The Fashion Group International’s 10-person office has pretty much been electronically immobilized since its computer system was hacked Friday.

The New York-based nonprofit notified the Federal Bureau of Investigation after “thousands” of files were encrypted by an unidentified domain with an Eastern European-sounding name seeking payment for the key to release them, according to FGI’s chief technology officer Bruce Borner.

This story first appeared in the November 19, 2014 issue of WWD. Subscribe Today.

“There is no group. The Web site is some bizarre name that says ‘Pay to’ what sounds like an Eastern European name and then a slash, and the key that represents us.com,” he said. “The question is, we paid it on Friday, but are they really going to send us the key?”

After the group’s annual Tastemakers luncheon Tuesday, FGI’s president Margaret Hayes said, “I don’t understand why they would go after the Fashion Group, with all due respect. Unless it is such a pervasive business that they attack small and random [groups.] We’re not a big corporation. We’re a small not-for-profit within the fashion industry. I couldn’t figure out why we were targeted, unless these are not people who have anything to say about we-hate-Fashion-Group. I believe it really is random.”

Hayes added, “The basic idea is that someone opened up something that they should have not opened up because there is a lot of bad stuff that comes in via e-mail, etc. We have placed a report [with the FBI] to try to see if we can figure out what happened. It’s never happened before and it’s pretty devastating to lose your files for a week to 10 days and nor can you be sure they will be replaced.”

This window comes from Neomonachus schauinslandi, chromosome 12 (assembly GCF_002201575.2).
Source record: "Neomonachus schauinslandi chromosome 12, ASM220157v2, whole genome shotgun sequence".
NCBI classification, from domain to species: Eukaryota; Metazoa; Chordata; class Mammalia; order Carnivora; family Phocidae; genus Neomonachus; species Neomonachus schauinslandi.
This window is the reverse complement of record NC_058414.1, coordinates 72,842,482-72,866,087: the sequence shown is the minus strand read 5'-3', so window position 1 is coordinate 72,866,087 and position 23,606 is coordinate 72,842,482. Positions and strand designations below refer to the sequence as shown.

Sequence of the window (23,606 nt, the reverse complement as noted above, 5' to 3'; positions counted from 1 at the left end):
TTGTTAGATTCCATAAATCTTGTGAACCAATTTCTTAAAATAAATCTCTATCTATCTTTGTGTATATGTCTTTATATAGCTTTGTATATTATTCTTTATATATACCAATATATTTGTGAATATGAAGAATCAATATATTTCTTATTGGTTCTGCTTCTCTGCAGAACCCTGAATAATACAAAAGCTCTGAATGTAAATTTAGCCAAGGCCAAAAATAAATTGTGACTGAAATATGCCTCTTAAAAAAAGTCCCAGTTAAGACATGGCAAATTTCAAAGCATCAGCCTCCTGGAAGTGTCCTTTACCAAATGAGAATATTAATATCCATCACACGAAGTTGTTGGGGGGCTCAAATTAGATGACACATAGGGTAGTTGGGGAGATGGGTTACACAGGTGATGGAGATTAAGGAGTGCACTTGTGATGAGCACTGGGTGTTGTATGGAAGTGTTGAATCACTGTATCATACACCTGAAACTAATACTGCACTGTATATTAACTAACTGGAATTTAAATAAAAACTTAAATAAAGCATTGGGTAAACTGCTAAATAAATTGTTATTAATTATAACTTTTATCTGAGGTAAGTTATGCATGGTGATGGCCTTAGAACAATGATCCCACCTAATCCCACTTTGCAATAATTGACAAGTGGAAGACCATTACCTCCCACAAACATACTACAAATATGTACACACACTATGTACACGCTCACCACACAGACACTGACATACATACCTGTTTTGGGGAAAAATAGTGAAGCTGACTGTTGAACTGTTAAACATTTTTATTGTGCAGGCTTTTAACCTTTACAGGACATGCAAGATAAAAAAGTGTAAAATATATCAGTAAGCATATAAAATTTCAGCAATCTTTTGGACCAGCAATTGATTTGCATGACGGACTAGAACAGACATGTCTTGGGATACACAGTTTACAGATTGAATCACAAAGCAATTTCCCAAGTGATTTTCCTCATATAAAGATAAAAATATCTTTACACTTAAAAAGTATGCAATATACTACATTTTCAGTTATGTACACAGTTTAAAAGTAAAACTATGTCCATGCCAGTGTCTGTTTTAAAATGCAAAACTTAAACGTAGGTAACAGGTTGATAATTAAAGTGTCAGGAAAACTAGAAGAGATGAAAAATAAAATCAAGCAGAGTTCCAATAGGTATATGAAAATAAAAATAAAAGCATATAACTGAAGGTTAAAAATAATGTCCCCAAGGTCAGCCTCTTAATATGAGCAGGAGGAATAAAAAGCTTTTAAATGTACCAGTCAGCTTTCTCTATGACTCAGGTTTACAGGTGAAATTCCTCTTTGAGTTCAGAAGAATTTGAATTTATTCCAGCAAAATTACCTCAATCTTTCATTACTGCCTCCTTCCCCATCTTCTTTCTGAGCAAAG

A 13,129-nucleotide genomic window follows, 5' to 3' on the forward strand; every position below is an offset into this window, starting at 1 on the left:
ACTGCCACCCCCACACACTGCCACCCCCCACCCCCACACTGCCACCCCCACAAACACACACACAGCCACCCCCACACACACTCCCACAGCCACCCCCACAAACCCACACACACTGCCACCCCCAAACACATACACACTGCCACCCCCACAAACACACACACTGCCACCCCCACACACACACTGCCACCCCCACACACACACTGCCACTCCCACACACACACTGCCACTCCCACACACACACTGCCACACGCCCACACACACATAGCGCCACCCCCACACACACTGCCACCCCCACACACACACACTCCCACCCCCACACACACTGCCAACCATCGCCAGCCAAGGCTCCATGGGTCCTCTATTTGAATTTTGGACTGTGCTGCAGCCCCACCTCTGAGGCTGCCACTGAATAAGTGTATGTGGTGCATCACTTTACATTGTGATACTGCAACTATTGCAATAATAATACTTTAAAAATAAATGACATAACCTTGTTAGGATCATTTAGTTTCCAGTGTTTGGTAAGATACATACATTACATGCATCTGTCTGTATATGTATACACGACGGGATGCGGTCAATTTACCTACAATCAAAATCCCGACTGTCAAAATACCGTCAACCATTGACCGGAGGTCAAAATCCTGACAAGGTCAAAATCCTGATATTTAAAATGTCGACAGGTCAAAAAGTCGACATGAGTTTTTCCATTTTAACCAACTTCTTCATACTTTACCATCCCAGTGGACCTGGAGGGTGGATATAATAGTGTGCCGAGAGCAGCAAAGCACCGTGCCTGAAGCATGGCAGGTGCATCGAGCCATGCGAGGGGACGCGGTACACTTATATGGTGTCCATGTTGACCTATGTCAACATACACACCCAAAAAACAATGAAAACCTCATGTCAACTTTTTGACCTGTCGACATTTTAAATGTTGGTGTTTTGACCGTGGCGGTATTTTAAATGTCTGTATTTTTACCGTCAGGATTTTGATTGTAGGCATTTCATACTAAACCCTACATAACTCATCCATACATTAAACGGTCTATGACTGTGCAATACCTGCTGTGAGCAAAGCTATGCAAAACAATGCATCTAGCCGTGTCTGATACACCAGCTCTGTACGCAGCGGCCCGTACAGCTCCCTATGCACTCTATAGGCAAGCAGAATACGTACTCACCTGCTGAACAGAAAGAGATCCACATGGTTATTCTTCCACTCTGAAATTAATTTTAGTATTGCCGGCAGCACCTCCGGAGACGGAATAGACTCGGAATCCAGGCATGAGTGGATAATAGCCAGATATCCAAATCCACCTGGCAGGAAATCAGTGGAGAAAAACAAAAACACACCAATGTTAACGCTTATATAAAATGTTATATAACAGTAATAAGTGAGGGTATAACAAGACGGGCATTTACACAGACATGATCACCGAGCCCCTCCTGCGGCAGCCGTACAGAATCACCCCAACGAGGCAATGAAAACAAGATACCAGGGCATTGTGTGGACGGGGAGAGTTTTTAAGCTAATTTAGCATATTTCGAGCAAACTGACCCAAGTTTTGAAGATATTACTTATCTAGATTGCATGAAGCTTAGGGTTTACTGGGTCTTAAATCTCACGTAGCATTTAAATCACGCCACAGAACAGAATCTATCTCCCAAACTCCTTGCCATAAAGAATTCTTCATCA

Borner said, “They want $500, which is reasonable, considering the damage. People have said, ‘Well, go to your backups,’ but the problem is that anything that is attached to the system is at risk of being affected.”

As requested, FGI paid in Bitcoins, but that process is slower than expected, according to Borner. “You would think if you buy something you get it right away, but it takes four days to get the Bitcoins. And that’s kind of a sleazy business, too.”

Still uncertain whether the hackers will abide by their Bitcoin-funded ransom, FGI is also waiting for some insight from the FBI. “There was a form that I filled out and then I got a reply from this other division, which said, ‘We’ll get back to you. Don’t reply to this,’” Borner said.